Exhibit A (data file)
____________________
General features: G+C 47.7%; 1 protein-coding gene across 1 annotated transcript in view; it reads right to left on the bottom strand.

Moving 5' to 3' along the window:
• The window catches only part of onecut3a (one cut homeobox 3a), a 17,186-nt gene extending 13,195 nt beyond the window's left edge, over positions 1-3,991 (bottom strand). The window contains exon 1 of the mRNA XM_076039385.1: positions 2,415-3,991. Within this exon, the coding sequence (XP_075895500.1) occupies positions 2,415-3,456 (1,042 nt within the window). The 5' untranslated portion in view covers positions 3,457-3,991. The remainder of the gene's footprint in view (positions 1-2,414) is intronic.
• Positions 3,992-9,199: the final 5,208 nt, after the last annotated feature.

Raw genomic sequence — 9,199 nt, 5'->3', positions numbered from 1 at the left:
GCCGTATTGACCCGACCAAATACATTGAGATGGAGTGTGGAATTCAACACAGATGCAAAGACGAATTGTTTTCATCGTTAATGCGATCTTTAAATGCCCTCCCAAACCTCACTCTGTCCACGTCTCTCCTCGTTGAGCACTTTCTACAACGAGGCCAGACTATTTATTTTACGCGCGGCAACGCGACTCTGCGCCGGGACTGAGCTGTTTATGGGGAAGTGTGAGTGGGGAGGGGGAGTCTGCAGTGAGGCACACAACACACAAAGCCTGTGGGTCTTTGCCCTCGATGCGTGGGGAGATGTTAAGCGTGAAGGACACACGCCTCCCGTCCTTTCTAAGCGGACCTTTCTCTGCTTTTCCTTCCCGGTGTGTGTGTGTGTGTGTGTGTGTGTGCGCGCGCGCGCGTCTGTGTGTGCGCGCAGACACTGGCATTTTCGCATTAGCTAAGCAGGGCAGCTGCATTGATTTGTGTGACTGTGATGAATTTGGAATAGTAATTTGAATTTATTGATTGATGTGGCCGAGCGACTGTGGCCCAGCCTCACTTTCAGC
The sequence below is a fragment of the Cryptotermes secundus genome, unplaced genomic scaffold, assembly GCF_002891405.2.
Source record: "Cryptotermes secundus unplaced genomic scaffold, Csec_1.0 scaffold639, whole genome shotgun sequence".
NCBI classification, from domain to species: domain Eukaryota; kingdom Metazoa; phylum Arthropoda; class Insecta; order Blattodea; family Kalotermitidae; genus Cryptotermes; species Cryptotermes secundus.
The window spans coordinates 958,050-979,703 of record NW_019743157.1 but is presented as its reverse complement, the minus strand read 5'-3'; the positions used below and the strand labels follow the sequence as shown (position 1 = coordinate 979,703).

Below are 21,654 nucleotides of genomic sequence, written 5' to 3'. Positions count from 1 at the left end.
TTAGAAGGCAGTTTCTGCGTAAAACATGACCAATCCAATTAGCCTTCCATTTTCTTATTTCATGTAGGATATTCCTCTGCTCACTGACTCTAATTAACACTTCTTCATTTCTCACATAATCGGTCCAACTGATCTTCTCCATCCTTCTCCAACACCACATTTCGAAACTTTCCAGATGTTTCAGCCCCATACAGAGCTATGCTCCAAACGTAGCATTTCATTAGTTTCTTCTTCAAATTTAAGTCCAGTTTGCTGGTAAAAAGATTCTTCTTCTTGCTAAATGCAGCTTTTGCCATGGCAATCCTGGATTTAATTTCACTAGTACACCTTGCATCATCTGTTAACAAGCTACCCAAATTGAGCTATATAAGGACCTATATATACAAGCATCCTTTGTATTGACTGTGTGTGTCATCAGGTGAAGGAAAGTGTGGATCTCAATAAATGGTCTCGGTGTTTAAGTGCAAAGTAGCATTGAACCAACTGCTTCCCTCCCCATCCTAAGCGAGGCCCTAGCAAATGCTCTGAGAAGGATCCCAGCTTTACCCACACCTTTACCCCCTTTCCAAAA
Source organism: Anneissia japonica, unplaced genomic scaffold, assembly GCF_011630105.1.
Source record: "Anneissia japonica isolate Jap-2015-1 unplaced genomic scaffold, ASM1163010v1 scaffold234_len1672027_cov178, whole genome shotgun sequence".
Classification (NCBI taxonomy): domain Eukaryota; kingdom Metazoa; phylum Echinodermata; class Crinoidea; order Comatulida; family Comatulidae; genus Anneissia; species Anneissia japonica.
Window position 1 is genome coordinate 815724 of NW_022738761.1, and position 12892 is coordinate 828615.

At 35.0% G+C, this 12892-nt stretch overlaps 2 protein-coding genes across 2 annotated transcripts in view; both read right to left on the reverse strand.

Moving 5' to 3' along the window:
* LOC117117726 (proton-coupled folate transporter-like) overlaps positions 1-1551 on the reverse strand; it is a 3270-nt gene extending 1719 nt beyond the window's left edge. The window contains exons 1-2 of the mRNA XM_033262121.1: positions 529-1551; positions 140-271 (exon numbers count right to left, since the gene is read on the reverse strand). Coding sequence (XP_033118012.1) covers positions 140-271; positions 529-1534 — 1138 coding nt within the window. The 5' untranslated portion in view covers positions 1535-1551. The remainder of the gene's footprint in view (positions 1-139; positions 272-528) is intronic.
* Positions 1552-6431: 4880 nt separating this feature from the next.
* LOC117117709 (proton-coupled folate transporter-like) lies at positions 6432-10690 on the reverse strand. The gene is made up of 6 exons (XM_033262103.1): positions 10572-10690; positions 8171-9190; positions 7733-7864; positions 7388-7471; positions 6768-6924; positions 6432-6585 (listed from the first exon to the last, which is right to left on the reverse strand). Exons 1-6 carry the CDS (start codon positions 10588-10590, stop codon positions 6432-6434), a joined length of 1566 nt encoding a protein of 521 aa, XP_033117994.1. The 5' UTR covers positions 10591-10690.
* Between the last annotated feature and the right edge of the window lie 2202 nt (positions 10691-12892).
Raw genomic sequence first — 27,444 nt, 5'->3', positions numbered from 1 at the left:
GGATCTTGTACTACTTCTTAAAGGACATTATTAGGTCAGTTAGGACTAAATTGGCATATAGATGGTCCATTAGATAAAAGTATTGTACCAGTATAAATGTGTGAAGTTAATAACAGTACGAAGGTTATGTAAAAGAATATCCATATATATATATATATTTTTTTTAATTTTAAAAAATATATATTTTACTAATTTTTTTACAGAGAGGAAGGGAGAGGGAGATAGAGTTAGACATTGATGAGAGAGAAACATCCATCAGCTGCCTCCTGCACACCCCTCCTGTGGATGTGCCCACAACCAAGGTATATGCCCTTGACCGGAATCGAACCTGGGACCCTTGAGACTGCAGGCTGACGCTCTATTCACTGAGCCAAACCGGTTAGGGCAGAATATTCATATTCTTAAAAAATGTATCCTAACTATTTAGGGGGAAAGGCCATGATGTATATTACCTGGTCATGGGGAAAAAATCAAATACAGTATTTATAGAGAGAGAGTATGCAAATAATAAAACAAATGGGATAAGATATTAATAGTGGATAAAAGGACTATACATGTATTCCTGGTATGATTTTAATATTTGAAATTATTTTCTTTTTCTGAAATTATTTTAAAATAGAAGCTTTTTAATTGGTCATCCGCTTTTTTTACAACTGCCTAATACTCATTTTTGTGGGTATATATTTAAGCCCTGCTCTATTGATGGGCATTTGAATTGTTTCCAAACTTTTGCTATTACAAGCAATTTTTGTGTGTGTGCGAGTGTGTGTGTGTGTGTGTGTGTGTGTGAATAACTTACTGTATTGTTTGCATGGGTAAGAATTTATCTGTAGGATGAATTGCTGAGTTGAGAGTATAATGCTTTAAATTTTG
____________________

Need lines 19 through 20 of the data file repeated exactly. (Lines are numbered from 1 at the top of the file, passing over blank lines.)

* LOC117117726 (proton-coupled folate transporter-like) overlaps positions 1-1551 on the reverse strand; it is a 3270-nt gene extending 1719 nt beyond the window's left edge. The window contains exons 1-2 of the mRNA XM_033262121.1: positions 529-1551; positions 140-271 (exon numbers count right to left, since the gene is read on the reverse strand). Coding sequence (XP_033118012.1) covers positions 140-271; positions 529-1534 — 1138 coding nt within the window. The 5' untranslated portion in view covers positions 1535-1551. The remainder of the gene's footprint in view (positions 1-139; positions 272-528) is intronic.
* Positions 1552-6431: 4880 nt separating this feature from the next.